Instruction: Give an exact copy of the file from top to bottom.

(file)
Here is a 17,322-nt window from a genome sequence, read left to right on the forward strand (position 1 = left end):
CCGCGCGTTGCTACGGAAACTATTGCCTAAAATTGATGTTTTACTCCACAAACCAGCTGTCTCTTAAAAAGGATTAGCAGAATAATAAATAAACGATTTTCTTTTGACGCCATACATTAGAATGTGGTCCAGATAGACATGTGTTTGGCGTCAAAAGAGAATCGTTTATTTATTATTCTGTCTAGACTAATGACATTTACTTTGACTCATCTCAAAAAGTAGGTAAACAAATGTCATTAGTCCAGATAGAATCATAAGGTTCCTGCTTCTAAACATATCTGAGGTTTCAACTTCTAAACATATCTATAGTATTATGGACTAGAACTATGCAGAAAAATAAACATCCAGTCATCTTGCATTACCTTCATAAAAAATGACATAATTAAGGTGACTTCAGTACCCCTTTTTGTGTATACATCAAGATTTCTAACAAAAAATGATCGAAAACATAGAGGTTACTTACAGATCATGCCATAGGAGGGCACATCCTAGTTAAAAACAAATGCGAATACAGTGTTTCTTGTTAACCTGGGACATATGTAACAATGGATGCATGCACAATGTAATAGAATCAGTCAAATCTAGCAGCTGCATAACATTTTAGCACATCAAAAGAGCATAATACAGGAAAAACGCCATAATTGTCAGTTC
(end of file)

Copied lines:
Here is a 17,322-nt window from a genome sequence, read left to right on the forward strand (position 1 = left end):
CCGCGCGTTGCTACGGAAACTATTGCCTAAAATTGATGTTTTACTCCACAAACCAGCTGTCTCTTAAAAAGGATTAGCAGAATAATAAATAAACGATTTTCTTTTGACGCCATACATTAGAATGTGGTCCAGATAGACATGTGTTTGGCGTCAAAAGAGAATCGTTTATTTATTATTCTGTCTAGACTAATGACATTTACTTTGACTCATCTCAAAAAGTAGGTAAACAAATGTCATTAGTCCAGATAGAATCATAAGGTTCCTGCTTCTAAACATATCTGAGGTTTCAACTTCTAAACATATCTATAGTATTATGGACTAGAACTATGCAGAAAAATAAACATCCAGTCATCTTGCATTACCTTCATAAAAAATGACATAATTAAGGTGACTTCAGTACCCCTTTTTGTGTATACATCAAGATTTCTAACAAAAAATGATCGAAAACATAGAGGTTACTTACAGATCATGCCATAGGAGGGCACATCCTAGTTAAAAACAAATGCGAATACAGTGTTTCTTGTTAACCTGGGACATATGTAACAATGGATGCATGCACAATGTAATAGAATCAGTCAAATCTAGCAGCTGCATAACATTTTAGCACATCAAAAGAGCATAATACAGGAAAAACGCCATAATTGTCAGTTC